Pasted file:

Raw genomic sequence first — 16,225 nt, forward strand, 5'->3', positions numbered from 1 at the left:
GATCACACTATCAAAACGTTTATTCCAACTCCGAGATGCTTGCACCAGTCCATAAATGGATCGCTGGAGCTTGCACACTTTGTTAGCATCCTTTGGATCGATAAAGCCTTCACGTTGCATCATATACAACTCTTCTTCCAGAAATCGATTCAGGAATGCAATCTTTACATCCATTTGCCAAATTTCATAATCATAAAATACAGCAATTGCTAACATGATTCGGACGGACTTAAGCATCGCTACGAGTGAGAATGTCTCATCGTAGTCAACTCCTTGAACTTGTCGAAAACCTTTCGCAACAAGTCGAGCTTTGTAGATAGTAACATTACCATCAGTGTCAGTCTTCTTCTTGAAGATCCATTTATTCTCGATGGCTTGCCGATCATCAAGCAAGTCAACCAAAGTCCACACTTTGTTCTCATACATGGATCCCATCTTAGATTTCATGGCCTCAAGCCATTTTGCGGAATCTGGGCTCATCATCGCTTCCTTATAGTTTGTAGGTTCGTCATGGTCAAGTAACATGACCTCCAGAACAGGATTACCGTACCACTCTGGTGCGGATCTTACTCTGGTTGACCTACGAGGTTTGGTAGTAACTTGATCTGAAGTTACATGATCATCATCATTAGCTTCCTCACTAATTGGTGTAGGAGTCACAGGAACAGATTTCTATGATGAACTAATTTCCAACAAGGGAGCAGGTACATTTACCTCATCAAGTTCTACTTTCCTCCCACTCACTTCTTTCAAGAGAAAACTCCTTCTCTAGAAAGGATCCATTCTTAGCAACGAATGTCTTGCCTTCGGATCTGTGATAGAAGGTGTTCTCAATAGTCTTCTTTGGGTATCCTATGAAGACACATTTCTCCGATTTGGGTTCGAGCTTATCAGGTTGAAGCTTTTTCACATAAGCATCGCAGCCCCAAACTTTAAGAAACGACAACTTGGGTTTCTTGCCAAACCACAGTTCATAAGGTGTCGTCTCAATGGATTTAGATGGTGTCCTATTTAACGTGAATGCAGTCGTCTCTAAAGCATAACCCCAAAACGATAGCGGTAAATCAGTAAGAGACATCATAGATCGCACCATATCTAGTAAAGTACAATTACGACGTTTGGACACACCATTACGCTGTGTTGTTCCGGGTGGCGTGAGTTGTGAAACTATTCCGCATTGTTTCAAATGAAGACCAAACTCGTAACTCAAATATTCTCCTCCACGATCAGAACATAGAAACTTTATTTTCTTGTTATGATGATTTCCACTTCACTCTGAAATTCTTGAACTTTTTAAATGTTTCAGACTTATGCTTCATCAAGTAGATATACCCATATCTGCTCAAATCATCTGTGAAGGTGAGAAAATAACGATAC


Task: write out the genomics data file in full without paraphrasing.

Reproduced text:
Raw genomic sequence first — 16,225 nt, forward strand, 5'->3', positions numbered from 1 at the left:
GATCACACTATCAAAACGTTTATTCCAACTCCGAGATGCTTGCACCAGTCCATAAATGGATCGCTGGAGCTTGCACACTTTGTTAGCATCCTTTGGATCGATAAAGCCTTCACGTTGCATCATATACAACTCTTCTTCCAGAAATCGATTCAGGAATGCAATCTTTACATCCATTTGCCAAATTTCATAATCATAAAATACAGCAATTGCTAACATGATTCGGACGGACTTAAGCATCGCTACGAGTGAGAATGTCTCATCGTAGTCAACTCCTTGAACTTGTCGAAAACCTTTCGCAACAAGTCGAGCTTTGTAGATAGTAACATTACCATCAGTGTCAGTCTTCTTCTTGAAGATCCATTTATTCTCGATGGCTTGCCGATCATCAAGCAAGTCAACCAAAGTCCACACTTTGTTCTCATACATGGATCCCATCTTAGATTTCATGGCCTCAAGCCATTTTGCGGAATCTGGGCTCATCATCGCTTCCTTATAGTTTGTAGGTTCGTCATGGTCAAGTAACATGACCTCCAGAACAGGATTACCGTACCACTCTGGTGCGGATCTTACTCTGGTTGACCTACGAGGTTTGGTAGTAACTTGATCTGAAGTTACATGATCATCATCATTAGCTTCCTCACTAATTGGTGTAGGAGTCACAGGAACAGATTTCTATGATGAACTAATTTCCAACAAGGGAGCAGGTACATTTACCTCATCAAGTTCTACTTTCCTCCCACTCACTTCTTTCAAGAGAAAACTCCTTCTCTAGAAAGGATCCATTCTTAGCAACGAATGTCTTGCCTTCGGATCTGTGATAGAAGGTGTTCTCAATAGTCTTCTTTGGGTATCCTATGAAGACACATTTCTCCGATTTGGGTTCGAGCTTATCAGGTTGAAGCTTTTTCACATAAGCATCGCAGCCCCAAACTTTAAGAAACGACAACTTGGGTTTCTTGCCAAACCACAGTTCATAAGGTGTCGTCTCAATGGATTTAGATGGTGTCCTATTTAACGTGAATGCAGTCGTCTCTAAAGCATAACCCCAAAACGATAGCGGTAAATCAGTAAGAGACATCATAGATCGCACCATATCTAGTAAAGTACAATTACGACGTTTGGACACACCATTACGCTGTGTTGTTCCGGGTGGCGTGAGTTGTGAAACTATTCCGCATTGTTTCAAATGAAGACCAAACTCGTAACTCAAATATTCTCCTCCACGATCAGAACATAGAAACTTTATTTTCTTGTTATGATGATTTCCACTTCACTCTGAAATTCTTGAACTTTTTAAATGTTTCAGACTTATGCTTCATCAAGTAGATATACCCATATCTGCTCAAATCATCTGTGAAGGTGAGAAAATAACGATAC